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The U.S. Department of Justice honored nine USGS scientistsHoma Lee, Brian Edwards, Marlene Noble, Robert Eganhouse, Monty Hampton, Robert Kayen, Christopher Sherwood, Florence Wong, and Michael Hameron July 10th in San Francisco for their diligent work on a hazardous-waste lawsuit.
For 24 years (1947-1971), Montrose Chemical Corporation had been discharging DDT into a Los Angeles County sewer system that empties into the ocean. As a result, sediment that accumulated near the mouth of the discharge pipes on the shelf off the Palos Verdes Peninsula became contaminated. The sediment body contains more than 100 tons of DDT, making it the largest known deposit of DDT in the world.
In a lawsuit that spanned approximately 10 years, the Federal Government and State of California sought compensation from Montrose and other parties for damages caused by the DDT contamination that affected, among other wildlife groups, bald eagles, peregrine falcons, sea lions, and fish. A team of USGS scientists joined the case in 1991 to help describe the nature and extent of the contamination, as well as its potential fate and transport (see related USGS Web site). The scientists completed expert-testimony reports in 1994 and continued to fill intermittent requests for exhibits and depositions over the next six years, until the trial in October 2000.
The USGS team was well prepared to testify at the trial, having endured hours of antagonistic questioning by defense attorneys during pre-trial depositions under oath, as well as rigorous preparation by Department of Justice prosecuting attorneys. Three of the USGS scientists Homa Lee, Brian Edwards, and Marlene Noblewere called to testify at the trial. In a letter commending contributions by the USGS team, Acting Assistant Attorney General John C. Cruden praised Homa's "compelling and clear" testimony, Brian's "unassailable ability to interpret" his comprehensive seafloor photographs, and Marlene's "blunt, plain-spoken" testimony, which Cruden called "one of the highlights of the trial."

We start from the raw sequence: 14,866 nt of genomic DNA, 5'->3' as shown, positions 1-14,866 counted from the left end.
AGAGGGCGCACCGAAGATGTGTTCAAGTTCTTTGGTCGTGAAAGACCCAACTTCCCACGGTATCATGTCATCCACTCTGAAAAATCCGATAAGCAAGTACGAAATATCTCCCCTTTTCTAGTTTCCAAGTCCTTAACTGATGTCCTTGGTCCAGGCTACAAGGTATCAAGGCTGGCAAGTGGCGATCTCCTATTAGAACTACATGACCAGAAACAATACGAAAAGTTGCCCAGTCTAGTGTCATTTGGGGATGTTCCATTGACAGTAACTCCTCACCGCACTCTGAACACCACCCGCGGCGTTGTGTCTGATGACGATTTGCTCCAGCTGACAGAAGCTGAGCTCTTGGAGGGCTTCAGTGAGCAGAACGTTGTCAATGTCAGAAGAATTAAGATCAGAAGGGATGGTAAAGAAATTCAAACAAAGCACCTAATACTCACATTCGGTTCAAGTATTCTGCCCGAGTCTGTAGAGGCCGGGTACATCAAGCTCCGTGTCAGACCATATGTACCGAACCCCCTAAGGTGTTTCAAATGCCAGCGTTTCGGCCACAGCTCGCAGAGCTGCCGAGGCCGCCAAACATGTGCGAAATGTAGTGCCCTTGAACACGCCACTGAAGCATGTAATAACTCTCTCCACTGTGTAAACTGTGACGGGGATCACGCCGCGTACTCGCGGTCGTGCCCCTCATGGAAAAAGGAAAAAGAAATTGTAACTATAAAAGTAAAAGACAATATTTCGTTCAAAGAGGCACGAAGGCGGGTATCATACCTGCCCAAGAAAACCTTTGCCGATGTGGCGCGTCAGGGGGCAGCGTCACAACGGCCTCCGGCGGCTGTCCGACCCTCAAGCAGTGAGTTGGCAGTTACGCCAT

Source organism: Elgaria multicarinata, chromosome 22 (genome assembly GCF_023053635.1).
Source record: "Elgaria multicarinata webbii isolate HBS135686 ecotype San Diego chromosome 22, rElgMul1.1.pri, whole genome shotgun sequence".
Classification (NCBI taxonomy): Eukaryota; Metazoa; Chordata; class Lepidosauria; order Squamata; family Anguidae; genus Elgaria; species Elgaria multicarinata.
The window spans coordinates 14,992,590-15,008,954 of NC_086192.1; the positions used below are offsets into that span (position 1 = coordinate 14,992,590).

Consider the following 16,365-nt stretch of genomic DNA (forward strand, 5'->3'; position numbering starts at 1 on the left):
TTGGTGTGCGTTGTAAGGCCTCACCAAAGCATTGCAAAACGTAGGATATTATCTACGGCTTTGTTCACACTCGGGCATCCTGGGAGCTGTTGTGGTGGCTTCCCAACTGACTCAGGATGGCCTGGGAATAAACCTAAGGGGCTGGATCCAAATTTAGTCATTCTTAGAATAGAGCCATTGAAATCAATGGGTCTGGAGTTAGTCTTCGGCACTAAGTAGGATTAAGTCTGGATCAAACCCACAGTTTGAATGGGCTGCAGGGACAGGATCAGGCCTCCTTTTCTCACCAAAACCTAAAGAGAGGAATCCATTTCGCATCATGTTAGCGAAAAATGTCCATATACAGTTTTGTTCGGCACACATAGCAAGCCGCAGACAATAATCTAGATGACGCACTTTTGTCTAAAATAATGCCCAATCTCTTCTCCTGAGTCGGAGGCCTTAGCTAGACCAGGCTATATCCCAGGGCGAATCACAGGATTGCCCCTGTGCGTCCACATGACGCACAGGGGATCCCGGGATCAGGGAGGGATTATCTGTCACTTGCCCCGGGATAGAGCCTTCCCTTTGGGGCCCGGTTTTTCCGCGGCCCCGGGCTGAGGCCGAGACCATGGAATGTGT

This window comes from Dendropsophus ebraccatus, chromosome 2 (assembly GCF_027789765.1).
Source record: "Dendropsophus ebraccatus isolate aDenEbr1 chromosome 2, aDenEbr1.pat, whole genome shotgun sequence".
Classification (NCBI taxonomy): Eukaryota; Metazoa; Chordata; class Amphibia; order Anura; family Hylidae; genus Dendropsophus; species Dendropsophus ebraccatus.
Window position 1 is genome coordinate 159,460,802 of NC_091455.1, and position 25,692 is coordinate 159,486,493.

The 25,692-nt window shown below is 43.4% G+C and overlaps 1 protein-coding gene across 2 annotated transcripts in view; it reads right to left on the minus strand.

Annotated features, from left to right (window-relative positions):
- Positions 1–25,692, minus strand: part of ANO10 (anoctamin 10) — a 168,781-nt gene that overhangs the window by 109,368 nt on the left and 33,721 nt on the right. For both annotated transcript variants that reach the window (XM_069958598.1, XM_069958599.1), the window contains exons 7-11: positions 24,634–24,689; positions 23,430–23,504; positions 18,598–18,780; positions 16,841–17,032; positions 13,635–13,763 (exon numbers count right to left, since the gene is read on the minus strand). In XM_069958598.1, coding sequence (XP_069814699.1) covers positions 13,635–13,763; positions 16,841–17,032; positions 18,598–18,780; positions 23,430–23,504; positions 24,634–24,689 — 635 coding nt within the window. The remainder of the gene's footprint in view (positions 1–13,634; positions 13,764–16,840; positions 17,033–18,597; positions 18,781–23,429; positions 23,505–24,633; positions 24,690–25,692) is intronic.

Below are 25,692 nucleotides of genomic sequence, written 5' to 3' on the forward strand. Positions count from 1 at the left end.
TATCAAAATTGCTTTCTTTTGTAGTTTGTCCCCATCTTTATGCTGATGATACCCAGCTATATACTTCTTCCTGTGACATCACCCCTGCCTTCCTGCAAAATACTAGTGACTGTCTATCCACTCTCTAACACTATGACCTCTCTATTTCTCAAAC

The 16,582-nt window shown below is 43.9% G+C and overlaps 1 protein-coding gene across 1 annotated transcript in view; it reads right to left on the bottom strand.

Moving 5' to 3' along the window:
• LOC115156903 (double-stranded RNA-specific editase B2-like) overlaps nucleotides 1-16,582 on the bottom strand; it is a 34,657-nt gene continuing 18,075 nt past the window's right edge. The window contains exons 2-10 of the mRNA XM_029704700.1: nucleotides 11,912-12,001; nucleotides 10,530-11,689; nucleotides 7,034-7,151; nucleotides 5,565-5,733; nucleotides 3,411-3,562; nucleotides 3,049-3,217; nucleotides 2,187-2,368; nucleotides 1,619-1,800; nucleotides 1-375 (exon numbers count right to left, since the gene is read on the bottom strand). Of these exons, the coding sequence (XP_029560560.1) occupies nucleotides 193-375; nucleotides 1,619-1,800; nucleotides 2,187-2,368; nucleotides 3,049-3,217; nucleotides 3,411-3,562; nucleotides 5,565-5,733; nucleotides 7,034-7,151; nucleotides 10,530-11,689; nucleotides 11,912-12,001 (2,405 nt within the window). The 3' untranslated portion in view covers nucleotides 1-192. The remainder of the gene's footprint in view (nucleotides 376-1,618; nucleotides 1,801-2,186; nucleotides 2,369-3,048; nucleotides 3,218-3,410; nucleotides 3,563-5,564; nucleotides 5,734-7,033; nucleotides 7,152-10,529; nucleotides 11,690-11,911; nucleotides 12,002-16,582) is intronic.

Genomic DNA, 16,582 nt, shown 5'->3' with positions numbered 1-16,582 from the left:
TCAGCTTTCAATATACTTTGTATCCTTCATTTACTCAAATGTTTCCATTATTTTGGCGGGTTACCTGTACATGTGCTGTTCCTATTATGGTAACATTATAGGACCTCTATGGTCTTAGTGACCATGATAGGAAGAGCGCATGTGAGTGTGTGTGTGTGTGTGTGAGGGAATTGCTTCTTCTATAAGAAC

The Acting Assistant Attorney General's letter expresses the opinion that it was "a direct result of the USGS team's years of diligence" that the five-day trial "was very favorable for the governments, and the Defendants agreed to settle the case." (see DOJ press release) The plaintiffs received approximately $140 million for projects that will benefit the affected environment. These projects include:
Acting Assistant Attorney General Cruden praised the entire USGS team for handling the painstaking work "with professionalism, patience, and most importantly, a sense of humor." USGS data are an integral part of the remediation phase that is now underway (see related EPA Web site).
in this issue:
Hazardous Waste Work
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